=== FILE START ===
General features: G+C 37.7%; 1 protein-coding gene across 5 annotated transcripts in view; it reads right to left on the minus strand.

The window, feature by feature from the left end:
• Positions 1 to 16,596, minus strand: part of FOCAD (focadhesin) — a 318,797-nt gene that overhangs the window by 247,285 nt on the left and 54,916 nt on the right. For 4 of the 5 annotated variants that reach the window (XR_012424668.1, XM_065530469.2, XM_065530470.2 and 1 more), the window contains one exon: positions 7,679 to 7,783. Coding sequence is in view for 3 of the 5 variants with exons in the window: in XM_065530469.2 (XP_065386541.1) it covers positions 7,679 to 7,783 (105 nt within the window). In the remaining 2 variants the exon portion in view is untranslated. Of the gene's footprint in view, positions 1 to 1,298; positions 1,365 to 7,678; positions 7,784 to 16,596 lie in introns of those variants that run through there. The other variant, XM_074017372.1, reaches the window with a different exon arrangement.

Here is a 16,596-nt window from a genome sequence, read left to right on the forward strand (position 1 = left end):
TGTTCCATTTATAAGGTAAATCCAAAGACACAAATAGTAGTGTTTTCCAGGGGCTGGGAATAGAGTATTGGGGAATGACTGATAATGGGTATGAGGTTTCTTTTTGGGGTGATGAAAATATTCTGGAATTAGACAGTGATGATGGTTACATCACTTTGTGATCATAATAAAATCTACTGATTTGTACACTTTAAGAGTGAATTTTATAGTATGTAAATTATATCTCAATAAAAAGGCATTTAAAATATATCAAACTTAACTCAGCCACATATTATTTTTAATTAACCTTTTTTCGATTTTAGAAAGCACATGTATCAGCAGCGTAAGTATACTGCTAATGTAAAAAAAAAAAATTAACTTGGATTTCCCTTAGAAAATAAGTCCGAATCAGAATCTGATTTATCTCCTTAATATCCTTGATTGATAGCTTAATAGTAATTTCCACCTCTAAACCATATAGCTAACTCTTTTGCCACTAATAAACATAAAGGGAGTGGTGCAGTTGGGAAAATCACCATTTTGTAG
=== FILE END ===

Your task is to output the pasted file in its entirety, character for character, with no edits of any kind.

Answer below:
General features: G+C 37.7%; 1 protein-coding gene across 5 annotated transcripts in view; it reads right to left on the minus strand.

The window, feature by feature from the left end:
• Positions 1 to 16,596, minus strand: part of FOCAD (focadhesin) — a 318,797-nt gene that overhangs the window by 247,285 nt on the left and 54,916 nt on the right. For 4 of the 5 annotated variants that reach the window (XR_012424668.1, XM_065530469.2, XM_065530470.2 and 1 more), the window contains one exon: positions 7,679 to 7,783. Coding sequence is in view for 3 of the 5 variants with exons in the window: in XM_065530469.2 (XP_065386541.1) it covers positions 7,679 to 7,783 (105 nt within the window). In the remaining 2 variants the exon portion in view is untranslated. Of the gene's footprint in view, positions 1 to 1,298; positions 1,365 to 7,678; positions 7,784 to 16,596 lie in introns of those variants that run through there. The other variant, XM_074017372.1, reaches the window with a different exon arrangement.

Here is a 16,596-nt window from a genome sequence, read left to right on the forward strand (position 1 = left end):
TGTTCCATTTATAAGGTAAATCCAAAGACACAAATAGTAGTGTTTTCCAGGGGCTGGGAATAGAGTATTGGGGAATGACTGATAATGGGTATGAGGTTTCTTTTTGGGGTGATGAAAATATTCTGGAATTAGACAGTGATGATGGTTACATCACTTTGTGATCATAATAAAATCTACTGATTTGTACACTTTAAGAGTGAATTTTATAGTATGTAAATTATATCTCAATAAAAAGGCATTTAAAATATATCAAACTTAACTCAGCCACATATTATTTTTAATTAACCTTTTTTCGATTTTAGAAAGCACATGTATCAGCAGCGTAAGTATACTGCTAATGTAAAAAAAAAAAATTAACTTGGATTTCCCTTAGAAAATAAGTCCGAATCAGAATCTGATTTATCTCCTTAATATCCTTGATTGATAGCTTAATAGTAATTTCCACCTCTAAACCATATAGCTAACTCTTTTGCCACTAATAAACATAAAGGGAGTGGTGCAGTTGGGAAAATCACCATTTTGTAG